When non-violent protesters act, the state, and here’s the important part, indiscriminately overreacts, and inflicts violence on the whole group of protesters. The 95% peaceful ones, and the agitators.
And that makes persuasive photos and video.
‘Feds Gas Portland Mayor’ only made worldwide headlines because some anonymous kids started a small fire on the sidewalk 100 feet away. And the feds (a) didn’t put the fire out, and (b) gassed everyone, including (c) the mayor, which (d) lead to national publicity, which (e) increases support for the protest movement and forces the state to change.
Peaceful protesters are critical. But their biggest impact is being photographed and filmed while being attacked by an overzealous state that was provoked by non-violent protesters.
Be a peaceful protester, but let the kids tearing down the fence do their thing. Because together, you change the world.”
Excerpt: “I think that it’s time to redefine what public safety means. Is public safety police brutalizing Black and Brown communities, or is public safety making sure the 150 homeless kids that attend my high school have a place to sleep at night? Right? Is public safety about police in every school building, or is public safety making sure there’s a counselor and a nurse and trauma counseling and restorative justice in every school? Right? And is public safety federal troops in our cities, or is it COVID testing for all of our youth and educators?
And I resoundingly want to side with the folks that say we need to make sure that the money is flowing towards these social programs, instead of to the police and, really, to bailing out the richest folks in this country. I mean, this government could find $1.5 trillion to bail out the financial sector and corporations, but we don’t have the money for personal protective equipment for teachers and students? It’s outrageous.” Jesse Hagopian, Seattle Teacher and editor of Rethinking Schools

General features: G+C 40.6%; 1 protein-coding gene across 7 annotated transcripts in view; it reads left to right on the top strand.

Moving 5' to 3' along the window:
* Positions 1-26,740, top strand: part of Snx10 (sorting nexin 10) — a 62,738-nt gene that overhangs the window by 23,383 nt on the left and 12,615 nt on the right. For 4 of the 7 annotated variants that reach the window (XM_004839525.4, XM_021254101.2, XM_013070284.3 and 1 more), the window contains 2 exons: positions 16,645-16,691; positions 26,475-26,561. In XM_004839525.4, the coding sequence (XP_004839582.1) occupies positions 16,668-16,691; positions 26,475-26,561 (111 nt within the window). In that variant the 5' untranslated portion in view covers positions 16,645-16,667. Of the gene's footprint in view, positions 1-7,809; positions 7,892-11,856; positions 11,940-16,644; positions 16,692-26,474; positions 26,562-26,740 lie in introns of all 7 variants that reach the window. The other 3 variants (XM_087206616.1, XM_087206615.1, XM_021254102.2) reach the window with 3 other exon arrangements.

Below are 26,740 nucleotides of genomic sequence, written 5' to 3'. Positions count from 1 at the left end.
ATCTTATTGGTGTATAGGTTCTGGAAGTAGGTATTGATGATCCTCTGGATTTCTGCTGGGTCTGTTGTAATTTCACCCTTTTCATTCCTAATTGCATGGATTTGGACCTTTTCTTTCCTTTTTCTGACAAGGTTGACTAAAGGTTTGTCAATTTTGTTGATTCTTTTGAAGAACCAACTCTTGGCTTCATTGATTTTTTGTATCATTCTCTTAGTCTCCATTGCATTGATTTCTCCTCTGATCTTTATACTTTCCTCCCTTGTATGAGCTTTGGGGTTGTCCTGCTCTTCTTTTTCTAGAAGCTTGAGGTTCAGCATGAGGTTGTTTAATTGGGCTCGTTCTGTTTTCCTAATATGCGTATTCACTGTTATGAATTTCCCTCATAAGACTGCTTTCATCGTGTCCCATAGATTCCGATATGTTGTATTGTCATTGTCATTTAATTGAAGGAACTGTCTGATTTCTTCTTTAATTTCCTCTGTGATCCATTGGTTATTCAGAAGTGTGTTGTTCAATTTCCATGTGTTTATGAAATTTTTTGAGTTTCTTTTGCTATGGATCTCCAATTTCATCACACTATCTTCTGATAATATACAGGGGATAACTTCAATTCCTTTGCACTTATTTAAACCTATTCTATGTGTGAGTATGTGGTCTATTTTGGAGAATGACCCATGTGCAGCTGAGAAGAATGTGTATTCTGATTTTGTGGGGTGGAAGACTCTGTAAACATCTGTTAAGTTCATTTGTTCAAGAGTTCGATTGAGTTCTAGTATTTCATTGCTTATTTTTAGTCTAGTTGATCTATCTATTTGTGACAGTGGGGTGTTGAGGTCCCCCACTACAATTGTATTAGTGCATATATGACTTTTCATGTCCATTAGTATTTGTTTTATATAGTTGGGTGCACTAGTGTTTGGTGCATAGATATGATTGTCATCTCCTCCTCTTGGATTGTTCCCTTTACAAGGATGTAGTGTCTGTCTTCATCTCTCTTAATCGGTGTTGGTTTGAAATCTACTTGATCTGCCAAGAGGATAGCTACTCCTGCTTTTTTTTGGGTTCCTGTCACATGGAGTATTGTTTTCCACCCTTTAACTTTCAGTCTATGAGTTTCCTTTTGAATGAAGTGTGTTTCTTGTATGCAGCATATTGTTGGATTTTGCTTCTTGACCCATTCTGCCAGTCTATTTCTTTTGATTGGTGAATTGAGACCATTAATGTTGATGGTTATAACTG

Leslie Gregory is my bad&%# primary care provider. As a Black woman and medical practitioner for 20 years, she has a deep understanding of the health effects of racism. It’s only been recently that I’ve fully understood her advocacy.
I happened to have an appointment with her one of the days that Iran and the US were escalating tensions. She connected some dots, and specifically asked about the stress caused by being part of one of the targeted groups in the last three years. This was the first time my ethnicity had ever been addressed in a medical setting in consideration of my whole well being. I remember thinking how thoughtful it felt to be acknowledged that way, and also, I clocked my (mostly) white privilege, thinking how I can’t imagine what stressors are incurred by a Black woman on the daily. If she was worried about the effect of racialized stress on MY health, I imagined the concerns for brown and Black folks would be significantly greater.
After 6+ months, I was back in her office, and I learned about this petition and the cause she’s been championing for over a decade. She was writing letters and making phone calls to the CDC 10 years ago and was effectively gaslit. This petition is hoping to take renewed energy into the cause and get the CDC to call a spade a spade: racism is public health threat. Naming it is the first step in developing a treatment.
Thanks for considering! And if you’re so moved, please feel free to forward and link as you see fit.